The following HTML text is provided to enhance online
readability. Many aspects of typography translate only awkwardly to HTML.
Please use the page image
as the authoritative form to ensure accuracy.
Minority Students in Special and Gifted Education
Teacher referred for reason other than academic problems, psychologist found child eligible as MMR, child placed (1 child).
Teacher referred for reason other than academic problems, psychologist found child eligible as MMR, child not placed (3 children).
Of 269 children referred by teachers, only 87 (32 percent) were actually placed. In 116 cases (43 percent), the IQ score secured by the psychologist actually prevented certification, being above the cutoff score for MR. Finally, in 63 cases (23 percent) of all referred children, the child was not placed despite having an IQ score permitting eligibility. Of the 153 referred children with IQ scores permitting placement in programs for MMR, less than three-fifths were actually placed (57 percent). Clearly, IQ alone did not preordain placement as MR. These data were collected in the early 1960s, when the more inclusive Heber definition was in effect in the California education code. To quote Mercer (1973b): “Clinicians are apparently assessing more than IQ test scores in making diagnoses” (p. 15). Something akin to adaptive behavior enters into the placement formula as well as numerous contextual factors including, but not limited to, parental opposition, perceived competence of the special education teacher, issues of second language acquisition, and the like.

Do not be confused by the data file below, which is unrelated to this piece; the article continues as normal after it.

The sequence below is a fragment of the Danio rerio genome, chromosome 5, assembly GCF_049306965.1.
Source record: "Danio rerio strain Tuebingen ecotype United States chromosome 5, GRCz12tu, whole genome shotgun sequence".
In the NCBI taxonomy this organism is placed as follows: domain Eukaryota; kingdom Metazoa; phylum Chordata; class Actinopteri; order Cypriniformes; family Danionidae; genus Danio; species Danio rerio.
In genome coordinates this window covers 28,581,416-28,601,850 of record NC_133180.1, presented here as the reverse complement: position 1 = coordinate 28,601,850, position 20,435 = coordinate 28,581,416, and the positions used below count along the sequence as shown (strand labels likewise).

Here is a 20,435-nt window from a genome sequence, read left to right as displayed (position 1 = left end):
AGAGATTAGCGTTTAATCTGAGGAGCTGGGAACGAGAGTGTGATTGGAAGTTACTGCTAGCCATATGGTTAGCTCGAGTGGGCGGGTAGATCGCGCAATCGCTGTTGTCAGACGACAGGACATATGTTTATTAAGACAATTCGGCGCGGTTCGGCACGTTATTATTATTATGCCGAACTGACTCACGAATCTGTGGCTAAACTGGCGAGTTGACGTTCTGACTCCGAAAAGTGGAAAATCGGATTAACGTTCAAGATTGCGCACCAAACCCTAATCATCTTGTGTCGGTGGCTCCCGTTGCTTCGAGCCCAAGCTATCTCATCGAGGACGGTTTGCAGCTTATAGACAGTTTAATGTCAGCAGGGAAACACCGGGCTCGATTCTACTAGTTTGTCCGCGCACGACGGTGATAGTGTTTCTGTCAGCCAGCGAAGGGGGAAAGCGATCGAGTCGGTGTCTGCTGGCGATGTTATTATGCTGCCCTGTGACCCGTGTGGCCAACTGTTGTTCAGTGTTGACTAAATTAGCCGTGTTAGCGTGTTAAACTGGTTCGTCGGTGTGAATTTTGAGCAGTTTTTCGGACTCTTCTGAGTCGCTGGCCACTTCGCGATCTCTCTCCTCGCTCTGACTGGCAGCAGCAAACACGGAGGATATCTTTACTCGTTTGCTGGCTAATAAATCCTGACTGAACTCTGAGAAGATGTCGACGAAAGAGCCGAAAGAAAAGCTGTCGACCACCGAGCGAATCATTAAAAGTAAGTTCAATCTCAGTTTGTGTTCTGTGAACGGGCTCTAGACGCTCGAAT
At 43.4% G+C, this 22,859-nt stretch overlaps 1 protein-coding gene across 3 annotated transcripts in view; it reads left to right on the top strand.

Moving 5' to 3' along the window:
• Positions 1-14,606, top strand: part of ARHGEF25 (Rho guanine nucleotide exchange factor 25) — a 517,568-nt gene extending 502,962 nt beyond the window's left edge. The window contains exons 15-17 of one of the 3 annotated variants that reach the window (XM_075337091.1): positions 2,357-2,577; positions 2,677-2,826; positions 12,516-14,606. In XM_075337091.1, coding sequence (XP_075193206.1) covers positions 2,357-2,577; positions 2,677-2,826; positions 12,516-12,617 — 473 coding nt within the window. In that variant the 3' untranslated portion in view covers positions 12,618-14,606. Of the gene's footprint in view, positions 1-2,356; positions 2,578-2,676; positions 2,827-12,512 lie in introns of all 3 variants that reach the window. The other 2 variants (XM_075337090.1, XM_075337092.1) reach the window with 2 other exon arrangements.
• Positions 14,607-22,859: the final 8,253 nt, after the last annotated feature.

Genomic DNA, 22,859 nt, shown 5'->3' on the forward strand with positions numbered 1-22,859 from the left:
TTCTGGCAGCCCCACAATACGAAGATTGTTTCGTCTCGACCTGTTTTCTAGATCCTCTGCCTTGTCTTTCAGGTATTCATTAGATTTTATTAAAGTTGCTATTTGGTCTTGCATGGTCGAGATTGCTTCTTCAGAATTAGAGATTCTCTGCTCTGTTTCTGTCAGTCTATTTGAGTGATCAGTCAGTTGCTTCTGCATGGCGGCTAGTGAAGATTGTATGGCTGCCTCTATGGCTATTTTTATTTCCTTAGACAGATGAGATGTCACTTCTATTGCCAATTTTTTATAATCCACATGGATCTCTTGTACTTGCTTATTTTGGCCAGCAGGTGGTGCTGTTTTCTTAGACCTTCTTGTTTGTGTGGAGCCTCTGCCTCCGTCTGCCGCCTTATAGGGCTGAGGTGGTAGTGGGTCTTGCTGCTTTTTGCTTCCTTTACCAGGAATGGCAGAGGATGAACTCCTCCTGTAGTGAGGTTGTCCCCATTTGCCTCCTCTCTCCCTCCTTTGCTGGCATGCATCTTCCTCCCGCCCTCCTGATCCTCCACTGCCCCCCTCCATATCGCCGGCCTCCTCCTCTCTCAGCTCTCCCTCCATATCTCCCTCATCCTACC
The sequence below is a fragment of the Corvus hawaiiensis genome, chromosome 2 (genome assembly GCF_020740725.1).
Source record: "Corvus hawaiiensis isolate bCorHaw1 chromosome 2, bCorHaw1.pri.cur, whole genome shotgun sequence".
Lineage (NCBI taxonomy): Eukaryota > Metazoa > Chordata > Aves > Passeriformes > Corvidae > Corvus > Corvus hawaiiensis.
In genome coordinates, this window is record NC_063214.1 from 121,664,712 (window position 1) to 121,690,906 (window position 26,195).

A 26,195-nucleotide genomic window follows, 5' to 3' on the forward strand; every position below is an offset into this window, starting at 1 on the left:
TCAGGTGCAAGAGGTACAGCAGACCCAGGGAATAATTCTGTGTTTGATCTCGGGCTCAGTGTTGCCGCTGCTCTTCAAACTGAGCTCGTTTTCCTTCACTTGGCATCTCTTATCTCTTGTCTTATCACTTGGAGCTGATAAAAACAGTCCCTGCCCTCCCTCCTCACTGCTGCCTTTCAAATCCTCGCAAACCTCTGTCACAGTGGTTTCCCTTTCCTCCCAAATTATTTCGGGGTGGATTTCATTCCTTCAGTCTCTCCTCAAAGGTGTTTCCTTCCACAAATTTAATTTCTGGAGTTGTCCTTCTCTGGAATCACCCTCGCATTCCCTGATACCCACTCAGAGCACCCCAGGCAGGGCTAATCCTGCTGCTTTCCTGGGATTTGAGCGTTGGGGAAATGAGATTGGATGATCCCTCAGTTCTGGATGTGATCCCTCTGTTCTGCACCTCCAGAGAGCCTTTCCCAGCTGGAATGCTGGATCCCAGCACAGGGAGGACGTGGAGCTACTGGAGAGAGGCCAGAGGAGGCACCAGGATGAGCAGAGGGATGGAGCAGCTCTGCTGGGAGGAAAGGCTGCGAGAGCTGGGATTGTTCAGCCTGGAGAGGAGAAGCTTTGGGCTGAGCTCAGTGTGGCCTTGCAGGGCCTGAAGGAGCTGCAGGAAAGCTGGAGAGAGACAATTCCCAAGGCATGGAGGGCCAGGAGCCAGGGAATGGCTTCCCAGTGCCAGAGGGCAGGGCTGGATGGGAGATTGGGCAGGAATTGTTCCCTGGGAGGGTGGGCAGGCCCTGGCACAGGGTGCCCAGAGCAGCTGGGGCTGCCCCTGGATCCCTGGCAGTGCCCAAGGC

The inclusion of adaptive behavior as a dimension defining MR has been controversial since introduced by Heber (see Clausen, 1967, 1968, 1972; Zigler et al., 1984; Zigler and Hodapp, 1986) due to the subjectivity (i.e., unreliability) it introduces into the diagnostic process. These concerns are particularly salient to the segment of children considered MMR, the category in which overrepresentation is most prominent, because the domains measured by extant scales do not tap the behaviors that prompt referral of cases of MMR. Instead, a ceiling effect is noted. Paradoxically, the segment of children for whom diagnosis is most difficult is the same segment for which the existing scales are least appropriate.
State definitions of MR continue to use the Grossman (1983) definition as a model, opting not to adopt the more current AAMR version (Luckasson, 1992). Denning et al. (2000) summarized existing state definitions and classification practices, reporting that 44 states use the Grossman definition while three used the Luckasson definition. Only one state (Massachusetts) reported that consideration of adaptive behavior was not required in diagnosing MR. However, only 14 states actually listed specific practices that needed to be considered for eligibility. This is consistent with an earlier survey by Frankenberger and Fronzaglio (1991:318), who reported:
Even though states appear to be moving toward agreement on IQ cutoffs, there is little agreement in the states’ methods of identifying deficits in adaptive behavior and academic achievement. In the current study, only 7 states delineated cutoff scores indicative of deficits in adaptive behavior.